In his work, Talib brings all the beauty and understanding from his travels and from his own inner process. He uses the highest quality materials to create a vibration of abundance and luxury. […] Talib has just begun tapping his potential as an artist. The qualities he expresses so well — presence, harmony, understanding of beauty — have already touched many people. That an artist can have these qualities, at such a young age, is a very rare happening.

THUMBNAILS 2: Food, Art and People


The Fusion of Food, Art & Music

Sometimes an idea comes to a person in the middle of the night, bypassing dreams, interrupting sleep, defying logic — an idea so persistent and powerful it demands our full, waking attention.

On a cold winter’s night just about a year go, such an event happened in the brain of septuagenarian Ken Erickson. The idea: Open a restaurant in Sedona. More specifically, buy and bring back to life a restaurant that had been closed for two years.

“Whaaaaat?! That’s crazy!” So said his wife Marilyn when he shared the idea with her at breakfast in their Village of Oak Creek home the next morning. This was a perfectly natural and predictable response to such an idea.

[…] He persisted and followed his dream, thinking a restaurant would provide an opportunity to live a slightly different lifestyle.

After months of cleanup and extensive renovation — a total makeover, really — Ken’s Creekside restaurant opened to the public on September 1, 2006. The place was — is — tastefully elegant, pastel colors accented by forest-green linens, Marilyn’s beautiful paintings of Red Rock Country adorning the walls, the cozy building bordered by Oak Creek and its lush vegetation. The red rock views, especially from the outdoor dining area, are stunning.

In short, Ken’s Creekside is breathtaking. It was an instant hit with locals and tourists and remains so to this day.

Salsa Brava Mexican Grill: As Hot as It Gets in Flagstaff

I love great Mexican food.

In fact, I can remember the first time I had really great Mexican food—it was in Mexico, down in Baja California somewhere, circa late Sixties. I was bumming around in my yellow VW van with my hippie girlfriend, just enjoying life and fine food on a dollar a day.

The more southern you get on the coast the better the food, and more of a tropical flavor. There was this little restaurant near Cabo San Lucas, just a little shack near the beach. I had fish tacos, made with red snapper so fresh you knew it had been caught that morning, and delicious rice and beans.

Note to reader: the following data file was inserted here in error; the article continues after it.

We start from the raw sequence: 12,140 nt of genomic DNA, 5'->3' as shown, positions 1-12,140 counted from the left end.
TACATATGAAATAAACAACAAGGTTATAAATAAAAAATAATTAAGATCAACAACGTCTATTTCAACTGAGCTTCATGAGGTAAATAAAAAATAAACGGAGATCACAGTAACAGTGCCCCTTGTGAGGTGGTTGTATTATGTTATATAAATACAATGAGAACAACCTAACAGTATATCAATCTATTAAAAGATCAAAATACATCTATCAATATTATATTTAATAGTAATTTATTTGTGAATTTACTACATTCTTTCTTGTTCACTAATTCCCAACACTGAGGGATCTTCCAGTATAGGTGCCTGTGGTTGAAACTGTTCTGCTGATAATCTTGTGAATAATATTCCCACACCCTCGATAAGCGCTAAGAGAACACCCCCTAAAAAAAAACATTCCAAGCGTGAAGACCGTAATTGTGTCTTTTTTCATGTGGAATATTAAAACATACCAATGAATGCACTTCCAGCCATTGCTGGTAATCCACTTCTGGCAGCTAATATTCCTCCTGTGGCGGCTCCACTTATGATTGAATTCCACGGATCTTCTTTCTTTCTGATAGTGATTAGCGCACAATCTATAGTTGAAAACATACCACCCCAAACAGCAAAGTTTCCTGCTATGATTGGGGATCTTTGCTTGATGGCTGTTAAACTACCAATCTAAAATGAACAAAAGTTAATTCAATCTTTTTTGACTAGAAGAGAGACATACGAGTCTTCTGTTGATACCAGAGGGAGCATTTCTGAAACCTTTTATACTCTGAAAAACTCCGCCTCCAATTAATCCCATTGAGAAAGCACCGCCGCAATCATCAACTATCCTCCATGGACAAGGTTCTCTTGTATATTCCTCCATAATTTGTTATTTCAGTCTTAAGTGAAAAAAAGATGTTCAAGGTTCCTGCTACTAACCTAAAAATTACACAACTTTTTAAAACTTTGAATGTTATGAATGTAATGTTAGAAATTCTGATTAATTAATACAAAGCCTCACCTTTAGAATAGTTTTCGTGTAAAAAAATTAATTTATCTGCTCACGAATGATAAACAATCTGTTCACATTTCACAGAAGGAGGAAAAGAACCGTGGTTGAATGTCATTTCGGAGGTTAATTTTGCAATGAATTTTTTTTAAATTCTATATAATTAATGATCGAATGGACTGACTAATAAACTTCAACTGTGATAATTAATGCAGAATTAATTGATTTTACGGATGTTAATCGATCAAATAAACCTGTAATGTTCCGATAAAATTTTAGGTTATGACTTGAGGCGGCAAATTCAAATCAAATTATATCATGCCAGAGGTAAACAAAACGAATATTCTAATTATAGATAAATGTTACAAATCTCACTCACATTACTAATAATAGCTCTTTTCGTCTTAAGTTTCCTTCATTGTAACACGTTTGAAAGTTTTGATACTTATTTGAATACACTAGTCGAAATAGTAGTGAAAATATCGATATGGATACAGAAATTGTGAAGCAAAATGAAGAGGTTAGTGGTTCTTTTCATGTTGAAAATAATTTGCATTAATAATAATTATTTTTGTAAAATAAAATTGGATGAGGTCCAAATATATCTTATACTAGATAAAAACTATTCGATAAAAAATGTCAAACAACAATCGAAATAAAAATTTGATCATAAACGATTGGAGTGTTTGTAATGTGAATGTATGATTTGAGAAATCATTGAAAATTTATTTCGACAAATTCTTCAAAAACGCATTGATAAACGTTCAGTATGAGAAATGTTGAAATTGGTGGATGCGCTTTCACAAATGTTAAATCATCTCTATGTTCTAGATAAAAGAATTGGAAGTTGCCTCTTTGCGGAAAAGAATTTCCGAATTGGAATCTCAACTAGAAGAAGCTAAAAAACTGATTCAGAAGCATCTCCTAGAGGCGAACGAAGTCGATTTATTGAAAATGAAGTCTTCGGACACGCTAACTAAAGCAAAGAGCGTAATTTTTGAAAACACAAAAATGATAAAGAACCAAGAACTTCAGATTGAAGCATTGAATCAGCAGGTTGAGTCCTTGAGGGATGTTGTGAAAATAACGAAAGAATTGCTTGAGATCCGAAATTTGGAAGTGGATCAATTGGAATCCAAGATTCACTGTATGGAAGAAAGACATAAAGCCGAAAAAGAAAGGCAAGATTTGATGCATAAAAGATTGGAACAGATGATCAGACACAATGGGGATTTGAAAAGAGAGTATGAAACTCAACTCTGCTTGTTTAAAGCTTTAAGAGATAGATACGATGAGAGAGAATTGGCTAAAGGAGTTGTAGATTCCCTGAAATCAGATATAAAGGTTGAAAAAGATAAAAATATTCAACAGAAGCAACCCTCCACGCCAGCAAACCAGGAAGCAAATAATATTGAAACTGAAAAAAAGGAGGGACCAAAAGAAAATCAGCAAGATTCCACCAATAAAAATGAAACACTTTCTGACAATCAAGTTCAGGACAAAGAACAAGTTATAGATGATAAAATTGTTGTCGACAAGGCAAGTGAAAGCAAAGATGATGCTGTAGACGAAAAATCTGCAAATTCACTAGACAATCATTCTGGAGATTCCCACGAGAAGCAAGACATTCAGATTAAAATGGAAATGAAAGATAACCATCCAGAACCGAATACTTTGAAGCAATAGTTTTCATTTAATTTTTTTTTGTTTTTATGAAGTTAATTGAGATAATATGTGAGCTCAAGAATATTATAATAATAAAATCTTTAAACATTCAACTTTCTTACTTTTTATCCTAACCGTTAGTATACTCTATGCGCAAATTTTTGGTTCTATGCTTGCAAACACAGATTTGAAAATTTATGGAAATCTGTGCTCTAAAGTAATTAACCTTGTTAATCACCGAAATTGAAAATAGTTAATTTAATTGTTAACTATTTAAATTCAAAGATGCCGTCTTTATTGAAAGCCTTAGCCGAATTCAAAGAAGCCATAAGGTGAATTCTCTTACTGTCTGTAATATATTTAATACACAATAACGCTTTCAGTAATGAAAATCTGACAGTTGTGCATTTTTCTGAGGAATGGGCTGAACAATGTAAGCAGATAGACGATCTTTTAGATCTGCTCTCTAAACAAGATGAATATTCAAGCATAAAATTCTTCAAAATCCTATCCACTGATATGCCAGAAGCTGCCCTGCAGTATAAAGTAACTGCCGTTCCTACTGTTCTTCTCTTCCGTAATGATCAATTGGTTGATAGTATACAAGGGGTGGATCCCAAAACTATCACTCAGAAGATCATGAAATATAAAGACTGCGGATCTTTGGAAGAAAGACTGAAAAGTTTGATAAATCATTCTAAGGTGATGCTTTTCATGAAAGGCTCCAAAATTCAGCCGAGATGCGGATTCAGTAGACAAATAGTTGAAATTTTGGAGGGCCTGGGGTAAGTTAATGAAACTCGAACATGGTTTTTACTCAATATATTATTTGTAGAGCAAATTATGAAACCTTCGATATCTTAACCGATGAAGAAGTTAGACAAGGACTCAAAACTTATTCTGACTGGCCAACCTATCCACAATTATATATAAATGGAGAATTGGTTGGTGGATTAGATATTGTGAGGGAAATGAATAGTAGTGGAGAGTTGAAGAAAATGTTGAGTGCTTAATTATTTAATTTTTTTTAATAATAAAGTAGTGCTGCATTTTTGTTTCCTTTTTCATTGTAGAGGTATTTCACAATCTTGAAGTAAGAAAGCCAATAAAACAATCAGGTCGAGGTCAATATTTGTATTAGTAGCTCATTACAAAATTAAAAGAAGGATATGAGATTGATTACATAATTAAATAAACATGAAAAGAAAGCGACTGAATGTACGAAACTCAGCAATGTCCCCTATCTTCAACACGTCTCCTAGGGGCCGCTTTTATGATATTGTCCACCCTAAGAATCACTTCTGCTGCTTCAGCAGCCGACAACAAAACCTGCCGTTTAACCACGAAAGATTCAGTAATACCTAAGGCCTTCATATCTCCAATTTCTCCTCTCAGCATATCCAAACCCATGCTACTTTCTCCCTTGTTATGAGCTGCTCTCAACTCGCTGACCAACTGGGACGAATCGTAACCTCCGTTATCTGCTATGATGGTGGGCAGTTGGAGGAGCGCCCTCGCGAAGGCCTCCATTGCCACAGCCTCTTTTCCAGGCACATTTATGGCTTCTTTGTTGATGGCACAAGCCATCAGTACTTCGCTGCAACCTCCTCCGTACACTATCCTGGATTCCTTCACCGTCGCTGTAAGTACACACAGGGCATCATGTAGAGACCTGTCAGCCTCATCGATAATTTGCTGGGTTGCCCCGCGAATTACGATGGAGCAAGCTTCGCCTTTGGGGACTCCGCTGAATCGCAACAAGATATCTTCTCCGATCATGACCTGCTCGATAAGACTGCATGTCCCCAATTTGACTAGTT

Fresh, fresh, fresh. I’ll never forget that meal. It was simple yet elegant and the owners, husband and wife, were friendly and the cerveza was cold. Our bill was $1.50 U.S. Over the years, I have thought about that meal and the wonderful feeling of satisfaction and fullness it brought. I thought it could never happen again.

But life is full of surprises. Thirty-some years later I have found a Mexican restaurant, right here in Flagstaff (!), that brings back those warm and fuzzy feelings. It’s called Salsa Brava. “Brava” means hot, as in hot sauce, or salsa. Salsa Brava is Flagstaff’s hot spot in more ways than one.

Mime, Music, Magic: Experience the Trickster Café and Blue Vortex

It was just past midnight. I had been wandering around Uptown Sedona, craving a tall cold one and something to sink my teeth into, like a big, juicy hamburger. But everything was closed up tight and the streets were empty. Just my luck; bad karma, maybe.

Then up ahead, at the crossroads of Jordan Road and Apple Avenue, I saw the sign: “Blue Vortex Tiki Lounge.” What the—?! I stumbled in; fortunately, the door was open. This was a happening scene.

It was a lounge with intriguing lighting and cool colors, all grays and blues, filled with beautiful people, chatting and drinking and snacking, locals and tourists, cool music as a backdrop, soft jazz and blues, just what I like. Richard, the bartender, greeted me. “Welcome to the Blue Vortex Tiki Lounge.” “Got anything to eat here?” I blurted.

He handed me a menu. I gaped. “Build your own 3/4 pound burger from 30 different items,” it said. And, omigod, oysters and chili and Cajun turkey and crab cakes and stuffed jalapenos and and—. My luck had definitely changed. “And you’ve got 50 different martinis?? I asked. “Yup,” “You have 25 kinds of vodka?” “Yessir.” “And this Blue Vortex Iced Tea, with tequila, vodka, gin, rum . . .” “Not for the meek,” said Richard.

Long story short: The Blue Vortex Tiki Lounge is open till 1 a.m., serving delicious food and great drinks, and is part of Robert Shields’ Trickster Café, certainly the most unique and creative restaurant to come to Sedona in years.